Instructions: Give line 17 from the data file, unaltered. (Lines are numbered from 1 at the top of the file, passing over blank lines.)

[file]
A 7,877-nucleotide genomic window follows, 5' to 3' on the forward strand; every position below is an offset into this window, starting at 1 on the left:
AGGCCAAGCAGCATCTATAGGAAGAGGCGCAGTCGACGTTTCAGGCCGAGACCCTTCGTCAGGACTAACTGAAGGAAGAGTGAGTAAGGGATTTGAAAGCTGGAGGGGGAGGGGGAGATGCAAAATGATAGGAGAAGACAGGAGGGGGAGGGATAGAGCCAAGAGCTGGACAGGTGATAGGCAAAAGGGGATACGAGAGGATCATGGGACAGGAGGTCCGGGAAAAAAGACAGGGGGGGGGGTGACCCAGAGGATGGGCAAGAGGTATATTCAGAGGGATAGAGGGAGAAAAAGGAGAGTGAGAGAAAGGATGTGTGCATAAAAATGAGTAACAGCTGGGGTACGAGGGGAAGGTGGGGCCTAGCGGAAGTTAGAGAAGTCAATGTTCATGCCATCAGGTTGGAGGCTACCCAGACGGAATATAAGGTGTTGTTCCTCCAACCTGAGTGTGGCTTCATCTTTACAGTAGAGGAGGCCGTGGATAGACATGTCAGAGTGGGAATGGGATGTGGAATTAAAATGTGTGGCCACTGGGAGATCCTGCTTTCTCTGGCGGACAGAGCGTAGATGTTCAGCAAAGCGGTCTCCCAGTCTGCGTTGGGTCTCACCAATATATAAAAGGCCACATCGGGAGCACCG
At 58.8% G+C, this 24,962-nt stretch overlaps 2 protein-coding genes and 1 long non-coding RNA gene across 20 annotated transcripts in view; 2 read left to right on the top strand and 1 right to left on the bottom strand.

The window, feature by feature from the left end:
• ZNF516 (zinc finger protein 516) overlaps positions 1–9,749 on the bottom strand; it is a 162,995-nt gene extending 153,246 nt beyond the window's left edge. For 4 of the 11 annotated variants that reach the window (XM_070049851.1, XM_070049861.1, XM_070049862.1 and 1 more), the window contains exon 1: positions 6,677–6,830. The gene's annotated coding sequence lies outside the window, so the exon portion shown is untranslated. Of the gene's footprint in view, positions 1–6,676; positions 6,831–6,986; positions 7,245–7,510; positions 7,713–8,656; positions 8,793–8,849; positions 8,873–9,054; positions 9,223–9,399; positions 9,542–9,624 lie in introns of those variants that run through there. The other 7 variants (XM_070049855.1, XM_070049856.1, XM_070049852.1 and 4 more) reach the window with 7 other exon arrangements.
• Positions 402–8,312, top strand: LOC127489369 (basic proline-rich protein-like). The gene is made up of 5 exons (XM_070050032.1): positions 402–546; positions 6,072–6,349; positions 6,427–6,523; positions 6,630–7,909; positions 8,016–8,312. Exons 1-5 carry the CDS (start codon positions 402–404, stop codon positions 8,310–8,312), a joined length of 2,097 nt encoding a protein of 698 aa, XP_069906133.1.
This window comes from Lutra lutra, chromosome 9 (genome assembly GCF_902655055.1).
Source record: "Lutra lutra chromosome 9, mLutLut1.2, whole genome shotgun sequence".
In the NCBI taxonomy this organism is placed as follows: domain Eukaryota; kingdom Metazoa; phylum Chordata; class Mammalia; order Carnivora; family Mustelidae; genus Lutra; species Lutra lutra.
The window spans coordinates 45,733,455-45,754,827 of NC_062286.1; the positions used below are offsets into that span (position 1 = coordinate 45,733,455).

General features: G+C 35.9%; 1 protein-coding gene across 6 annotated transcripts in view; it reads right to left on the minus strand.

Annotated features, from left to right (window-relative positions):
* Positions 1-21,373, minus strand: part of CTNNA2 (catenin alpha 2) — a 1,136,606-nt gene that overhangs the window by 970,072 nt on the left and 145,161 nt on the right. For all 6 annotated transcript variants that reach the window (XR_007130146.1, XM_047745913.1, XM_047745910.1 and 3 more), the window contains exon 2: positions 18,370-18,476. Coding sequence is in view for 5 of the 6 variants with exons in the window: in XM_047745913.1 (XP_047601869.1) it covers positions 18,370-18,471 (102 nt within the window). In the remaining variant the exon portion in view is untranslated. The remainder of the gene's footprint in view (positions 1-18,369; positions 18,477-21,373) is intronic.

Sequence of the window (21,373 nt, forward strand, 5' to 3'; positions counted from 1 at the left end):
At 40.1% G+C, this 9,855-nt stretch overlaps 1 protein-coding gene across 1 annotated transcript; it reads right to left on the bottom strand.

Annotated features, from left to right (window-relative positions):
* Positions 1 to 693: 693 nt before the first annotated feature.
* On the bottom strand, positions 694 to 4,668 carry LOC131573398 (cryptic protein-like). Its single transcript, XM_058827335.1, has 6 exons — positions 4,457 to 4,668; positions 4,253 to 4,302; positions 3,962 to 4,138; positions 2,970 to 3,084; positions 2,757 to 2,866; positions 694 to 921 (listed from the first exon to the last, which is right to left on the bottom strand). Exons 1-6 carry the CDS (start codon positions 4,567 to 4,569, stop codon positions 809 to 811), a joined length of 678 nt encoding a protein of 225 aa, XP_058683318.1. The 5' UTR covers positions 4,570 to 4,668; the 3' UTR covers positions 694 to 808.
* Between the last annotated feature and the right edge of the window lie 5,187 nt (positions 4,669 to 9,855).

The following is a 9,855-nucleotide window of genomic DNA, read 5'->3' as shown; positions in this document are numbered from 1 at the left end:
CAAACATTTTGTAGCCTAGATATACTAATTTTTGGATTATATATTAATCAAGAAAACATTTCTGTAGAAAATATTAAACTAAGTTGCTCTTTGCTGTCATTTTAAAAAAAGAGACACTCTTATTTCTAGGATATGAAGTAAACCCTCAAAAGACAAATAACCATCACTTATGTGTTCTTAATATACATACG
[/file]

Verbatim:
* Positions 1 to 693: 693 nt before the first annotated feature.